It wasn't the absence of democracy that made the place oppressive but the absence of even the most minimal amenities of a welfare state. Nothing was free--not education, not health care. Students competed fiercely for spaces in universities and those who couldn't pay the fees threw themselves in front of trains because without the credentials for admission to the urban elite, life was hell. Rural life was miserable, factory workers toiled at the most miserable jobs in the worst of conditions for a pittance, families were relocated at the government's discretion. In Beijing, the masses drudged all their waking hours: service workers in the tourist hotels where we stayed counted themselves lucky to be able to make their living pandering to rich American tourists like me, fetching and carrying; the rest worked from dawn into the night digging, building, hauling, sweeping, selling, eking out a living. Their industriousness made me sick.

My colleagues worried about academic freedom, freedom of speech and freedom of religion. I couldn't imagine what good democracy or any of these freedoms would do for anyone given that they were stuck drudging all their waking hours to pump up GDP and create glitz to attract foreign investment and the tourist trade. I wondered what the agenda was: to sacrifice a generation, or two or three, in order to get rich enough so that they could run a proper socialist welfare state where people didn't have to spend all their waking hours working or, more likely, to squeeze every last drop of sweat out of every citizen indefinitely to create more wealth.

This is the American dream--endless, backbreaking, mind-killing work to create wealth that no one has the leisure to enjoy and growing the economy keep down unemployment so that everyone will have the privilege of doing endless, backbreaking, mind-killing drudge-work until they're incapacitated. I can't think of anything closer to the popular picture of hell--shoveling coal into furnaces forever and ever, without any end and without any rest.

Reich is right, of course: capitalism isn't what it's cracked up to be. But I don't see why democracy is supposed to be so great either. What's important is leisure: the only freedom that really matters is freedom from work.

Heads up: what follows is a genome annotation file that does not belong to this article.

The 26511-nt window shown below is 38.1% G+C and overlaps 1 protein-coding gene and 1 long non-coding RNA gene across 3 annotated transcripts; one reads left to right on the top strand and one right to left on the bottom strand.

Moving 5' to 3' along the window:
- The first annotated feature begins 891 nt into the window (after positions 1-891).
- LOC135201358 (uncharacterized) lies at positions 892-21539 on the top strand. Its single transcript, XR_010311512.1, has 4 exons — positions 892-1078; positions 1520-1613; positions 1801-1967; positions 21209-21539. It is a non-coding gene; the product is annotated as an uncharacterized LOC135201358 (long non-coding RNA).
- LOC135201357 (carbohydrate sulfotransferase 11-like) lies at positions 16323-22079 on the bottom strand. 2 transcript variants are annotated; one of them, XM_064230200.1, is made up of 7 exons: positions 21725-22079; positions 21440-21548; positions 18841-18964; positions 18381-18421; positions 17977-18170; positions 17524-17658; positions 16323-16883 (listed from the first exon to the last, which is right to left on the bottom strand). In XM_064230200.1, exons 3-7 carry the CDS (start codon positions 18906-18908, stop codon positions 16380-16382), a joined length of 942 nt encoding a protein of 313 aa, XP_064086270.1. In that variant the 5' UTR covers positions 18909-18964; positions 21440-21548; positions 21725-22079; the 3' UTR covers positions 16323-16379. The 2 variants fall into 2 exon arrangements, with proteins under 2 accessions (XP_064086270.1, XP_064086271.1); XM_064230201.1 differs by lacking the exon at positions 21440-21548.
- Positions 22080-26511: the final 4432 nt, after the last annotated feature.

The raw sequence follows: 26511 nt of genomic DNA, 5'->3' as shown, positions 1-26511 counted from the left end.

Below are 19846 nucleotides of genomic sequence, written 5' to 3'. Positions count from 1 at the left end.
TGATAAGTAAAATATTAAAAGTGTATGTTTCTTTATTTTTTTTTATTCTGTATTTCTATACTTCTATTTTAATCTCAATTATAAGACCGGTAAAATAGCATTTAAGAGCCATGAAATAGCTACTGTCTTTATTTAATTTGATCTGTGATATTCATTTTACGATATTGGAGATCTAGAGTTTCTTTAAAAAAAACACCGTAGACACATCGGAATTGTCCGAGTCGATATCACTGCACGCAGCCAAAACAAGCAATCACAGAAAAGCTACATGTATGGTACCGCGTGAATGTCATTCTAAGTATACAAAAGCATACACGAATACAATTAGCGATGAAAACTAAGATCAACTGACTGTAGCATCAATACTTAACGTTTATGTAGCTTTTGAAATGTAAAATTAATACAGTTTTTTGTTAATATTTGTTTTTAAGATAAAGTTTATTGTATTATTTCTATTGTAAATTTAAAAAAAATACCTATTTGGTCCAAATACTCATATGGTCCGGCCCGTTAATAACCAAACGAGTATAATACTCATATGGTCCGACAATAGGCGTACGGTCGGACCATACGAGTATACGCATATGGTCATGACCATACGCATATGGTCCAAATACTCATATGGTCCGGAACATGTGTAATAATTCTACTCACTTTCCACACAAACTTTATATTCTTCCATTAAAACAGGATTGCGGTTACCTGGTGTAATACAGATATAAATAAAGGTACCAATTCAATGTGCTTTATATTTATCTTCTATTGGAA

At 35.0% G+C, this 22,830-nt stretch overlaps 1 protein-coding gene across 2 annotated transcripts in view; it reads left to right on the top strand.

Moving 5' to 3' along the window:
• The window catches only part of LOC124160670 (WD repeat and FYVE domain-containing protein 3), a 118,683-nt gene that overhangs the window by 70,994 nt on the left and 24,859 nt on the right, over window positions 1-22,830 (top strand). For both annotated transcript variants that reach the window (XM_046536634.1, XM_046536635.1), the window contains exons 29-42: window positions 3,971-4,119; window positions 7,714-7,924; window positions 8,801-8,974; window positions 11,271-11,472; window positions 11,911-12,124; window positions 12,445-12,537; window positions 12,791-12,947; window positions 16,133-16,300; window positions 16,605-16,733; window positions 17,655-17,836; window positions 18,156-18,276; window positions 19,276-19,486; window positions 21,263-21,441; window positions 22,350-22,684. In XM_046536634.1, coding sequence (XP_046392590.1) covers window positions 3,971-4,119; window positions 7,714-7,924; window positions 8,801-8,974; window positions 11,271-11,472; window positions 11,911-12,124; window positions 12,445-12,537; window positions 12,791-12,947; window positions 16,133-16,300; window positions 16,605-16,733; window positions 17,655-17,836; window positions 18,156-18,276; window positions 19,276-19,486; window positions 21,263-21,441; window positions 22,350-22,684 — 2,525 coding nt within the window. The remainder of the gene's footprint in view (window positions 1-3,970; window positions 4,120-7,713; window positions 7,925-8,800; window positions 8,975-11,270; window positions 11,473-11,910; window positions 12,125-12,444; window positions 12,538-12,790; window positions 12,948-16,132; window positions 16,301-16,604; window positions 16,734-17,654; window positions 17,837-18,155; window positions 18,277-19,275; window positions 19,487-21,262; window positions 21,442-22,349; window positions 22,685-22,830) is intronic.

Saturday, January 07, 2006

Does religion exist?

Guardian Unlimited | Special reports | Belief systems

There is no more a thing called religion that can be studied than there is a thing called life. In particular, there is no definition that will encompass religion and exclude everything that is not religion. The chief reason why people can never say that religion is "really" anything else is that it isn't, really, anything to start with.

Reading further it turns out that Andrew Brown's thesis is less apocalyptic: he argues that religion is, at best, a "family resemblance" notion so that attempts to find an essence characteristic of all the phenomena we ordinarily classify as religion are doomed to failure.

I'm not so sure. Here is a minimalist analysis of religion that I'd argue, applies to all central cases of religion, excludes all beliefs and practices that are clearly not religion and explains why the borderline cases are borderline. So try this: a religion consists of

(1) The belief that there is some supernatural reality
(2) A cult--public, private or both.
(3) The belief that there is some causal connection between the supernatural reality and the cult.

Each of these conditions is itself minimal, e.g. the "supernatural reality" in question can be anything from a theistic god with psychological states who acts in the world to an impersonal, transcendental something-I-know-not-what to a conglomerate of ancestors, daimons, faeries and godlets. It also doesn't include any ethical dimension which from our prejudice in favor of "Great World Religions" is usually thought to be central but, insofar as we want a criterion that everything we commonly understand as religion will satisfy, doesn't figure.

Counterexamples anyone?

Every religion I can think of satisfies these conditions. Atheistic versions of Hinduism and Buddhism for example recognize some supernatural something or other and recommend meditation and cultic activities as a means to get in touch with it. Borderline cases are borderline because they satisfy one condition but not the others. Neoplatonism, with its elaborate theology, isn't a central case of religion because it doesn't involve any cultic activity though if you regard it as the ideology of late Greco-Roman paganism the combination of Neoplatonic theology and pagan sacrifices and other cultic activities clearly is a religion. The North Korean dear leader cult isn't a religion because, even though it involves cultic activities, it doesn't involve any beliefs in the supernatural.

Ok? Objections? So that's religion: not as big a deal as most people think and something we can all enjoy even if we don't believe in the supernatural even in the most minimal sense.

By laying too much on religion, we're destroying it. By insisting not only on supernatural belief but ethical commitment for religious participation we dissuade people from participating in the cult: so the churches close, the myths die, the ceremonies fall into disuse, the processions stop, the hymns are forgotten--everything that matters about religion disappears and the world is a poorer, duller place.